The IEEE and the Electron Devices Society in particular have provided the organizational framework and sponsorship for very important technical meetings. In the years I was at Bell – and the same thing applies today to a lesser degree – there was not any question that the most important meeting from a research standpoint was the Electron Device Conference. It was traditionally held at a university in June. Many very important advances have been revealed at those meetings. An example is the classic meeting at Pittsburgh in 1960. The final version of the junction transistor, the epitaxial junction transistor where the collector was an epitaxial substrate, was revealed. This was at the same session that the MLS transistor was revealed. That was a double whammy from Bell. <br>  
  
 +
<br>
  
 +
I remember very well that Philco had just sold its micro-alloy diffusion technology to National Transistor or General Transistor in Long Island. It was probably General Transistor. One of the fellows from General Transistor was sitting in the audience. I came down the aisle from the front and asked him, “How are things going?” He said, “Oh, we’ve been stung.” They had bought a dead horse. That’s an old Syracuse story where somebody raffled off a dead horse and refunded his payment to the man who won. He can’t complain. He got his money back.<br>
  
I remember very well that Philco had just sold its micro-alloy diffusion technology to National Transistor or General Transistor in Long Island. It was probably General Transistor. One of the fellows from General Transistor was sitting in the audience. I came down the aisle from the front and asked him, “How are things going?” He said, “Oh, we’ve been stung.” They had bought a dead horse. That’s an old Syracuse story where somebody raffled off a dead horse and refunded his payment to the man who won. He can’t complain. He got his money back.<br>
+
<br>  
  
 +
'''Hochfelder:'''
  
 +
What do you foresee as the sort of electron devices that will be available in the next ten or twenty years? What sort of technical challenges will engineers face?<br>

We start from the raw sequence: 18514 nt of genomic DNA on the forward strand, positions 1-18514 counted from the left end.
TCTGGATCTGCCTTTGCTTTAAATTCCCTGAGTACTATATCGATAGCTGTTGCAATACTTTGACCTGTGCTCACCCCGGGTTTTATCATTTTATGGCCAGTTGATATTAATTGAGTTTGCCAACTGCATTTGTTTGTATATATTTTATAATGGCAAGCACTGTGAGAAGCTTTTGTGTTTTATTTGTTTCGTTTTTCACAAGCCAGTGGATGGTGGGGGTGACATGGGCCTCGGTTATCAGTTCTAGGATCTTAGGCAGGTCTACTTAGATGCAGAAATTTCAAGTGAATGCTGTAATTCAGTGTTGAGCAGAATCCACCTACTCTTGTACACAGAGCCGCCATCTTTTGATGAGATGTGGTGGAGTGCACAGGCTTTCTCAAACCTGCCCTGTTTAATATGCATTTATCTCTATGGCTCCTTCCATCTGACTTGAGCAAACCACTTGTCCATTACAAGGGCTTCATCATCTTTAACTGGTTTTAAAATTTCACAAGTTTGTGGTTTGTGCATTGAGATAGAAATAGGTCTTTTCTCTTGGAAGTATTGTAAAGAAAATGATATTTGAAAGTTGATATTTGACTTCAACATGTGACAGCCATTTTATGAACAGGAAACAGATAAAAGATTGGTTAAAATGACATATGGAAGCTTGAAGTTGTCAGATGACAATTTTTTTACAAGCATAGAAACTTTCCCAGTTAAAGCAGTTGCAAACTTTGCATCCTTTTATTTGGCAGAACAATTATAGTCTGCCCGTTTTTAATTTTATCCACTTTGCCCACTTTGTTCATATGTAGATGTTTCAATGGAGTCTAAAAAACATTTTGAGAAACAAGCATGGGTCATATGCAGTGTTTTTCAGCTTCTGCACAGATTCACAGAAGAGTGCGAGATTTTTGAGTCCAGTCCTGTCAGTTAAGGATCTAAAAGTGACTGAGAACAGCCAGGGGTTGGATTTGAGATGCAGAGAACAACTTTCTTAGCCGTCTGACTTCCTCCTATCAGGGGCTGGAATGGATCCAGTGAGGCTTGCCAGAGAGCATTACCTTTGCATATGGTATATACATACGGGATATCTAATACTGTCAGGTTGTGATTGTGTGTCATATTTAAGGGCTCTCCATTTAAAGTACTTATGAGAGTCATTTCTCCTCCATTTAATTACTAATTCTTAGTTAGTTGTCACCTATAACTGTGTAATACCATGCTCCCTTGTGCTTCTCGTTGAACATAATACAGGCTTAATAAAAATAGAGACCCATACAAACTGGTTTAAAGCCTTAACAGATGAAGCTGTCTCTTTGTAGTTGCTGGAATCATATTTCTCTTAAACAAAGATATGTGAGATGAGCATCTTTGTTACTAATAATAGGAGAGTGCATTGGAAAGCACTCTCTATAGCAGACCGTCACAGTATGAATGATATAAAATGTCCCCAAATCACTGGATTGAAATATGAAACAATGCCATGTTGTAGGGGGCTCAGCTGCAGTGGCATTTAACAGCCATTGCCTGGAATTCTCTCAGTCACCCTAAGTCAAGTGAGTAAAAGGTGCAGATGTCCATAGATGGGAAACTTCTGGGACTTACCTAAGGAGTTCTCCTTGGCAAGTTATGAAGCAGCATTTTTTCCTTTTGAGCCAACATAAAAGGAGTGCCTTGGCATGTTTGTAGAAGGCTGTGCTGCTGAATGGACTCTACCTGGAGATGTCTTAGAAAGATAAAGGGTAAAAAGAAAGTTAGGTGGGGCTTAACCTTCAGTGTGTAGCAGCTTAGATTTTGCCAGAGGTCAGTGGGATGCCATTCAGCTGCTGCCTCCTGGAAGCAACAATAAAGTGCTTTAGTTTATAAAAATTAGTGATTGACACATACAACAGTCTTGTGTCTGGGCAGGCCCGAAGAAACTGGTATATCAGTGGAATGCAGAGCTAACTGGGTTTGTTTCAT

Hochfelder:
+
<br>
  
What do you foresee as the sort of electron devices that will be available in the next ten or twenty years? What sort of technical challenges will engineers face?<br>
+
'''Early:'''
  
 +
The obvious is the exploitation is what is already known to be possible. At the same time, the bringing to life of anything that appears to be really significantly better. When I say what’s known to be possible, I am referring to the known physical limits on junction transistors, my old love, and the MLS device – particularly synapse [?] as we know it now. Also, what could be done if fabrication was not a limit? There are physical limitations.<br>
  
 +
<br>
  
Early:  
+
'''Hochfelder:'''
  
The obvious is the exploitation is what is already known to be possible. At the same time, the bringing to life of anything that appears to be really significantly better. When I say what’s known to be possible, I am referring to the known physical limits on junction transistors, my old love, and the MLS device – particularly synapse [?] as we know it now. Also, what could be done if fabrication was not a limit? There are physical limitations.<br>
+
For instance as if minimum feature size were not a problem?<br>  
  
 +
<br>
  
 +
'''Early:'''
  
Hochfelder:
+
Yes. Suppose minimum feature size is not a problem from a fabrication standpoint. It still can be a problem from an operating standpoint. It can get you into anomalies where for example supposing that it is not a problem, structures still have to be built which work at high speeds. The conductors have to bring the current to them and take it away. This means that conductors have to be built that are many times higher than they are wide or thick and many times closer than they are high. Now you have a conductor-to-conductor capacitance that is going to be a dominant feature. There are nightmares involved in this.<br>
  
For instance as if minimum feature size were not a problem?<br>
+
<br>  
  
 +
'''Hochfelder:'''
  
 +
It will slow down the times.<br>
  
Early:
+
<br>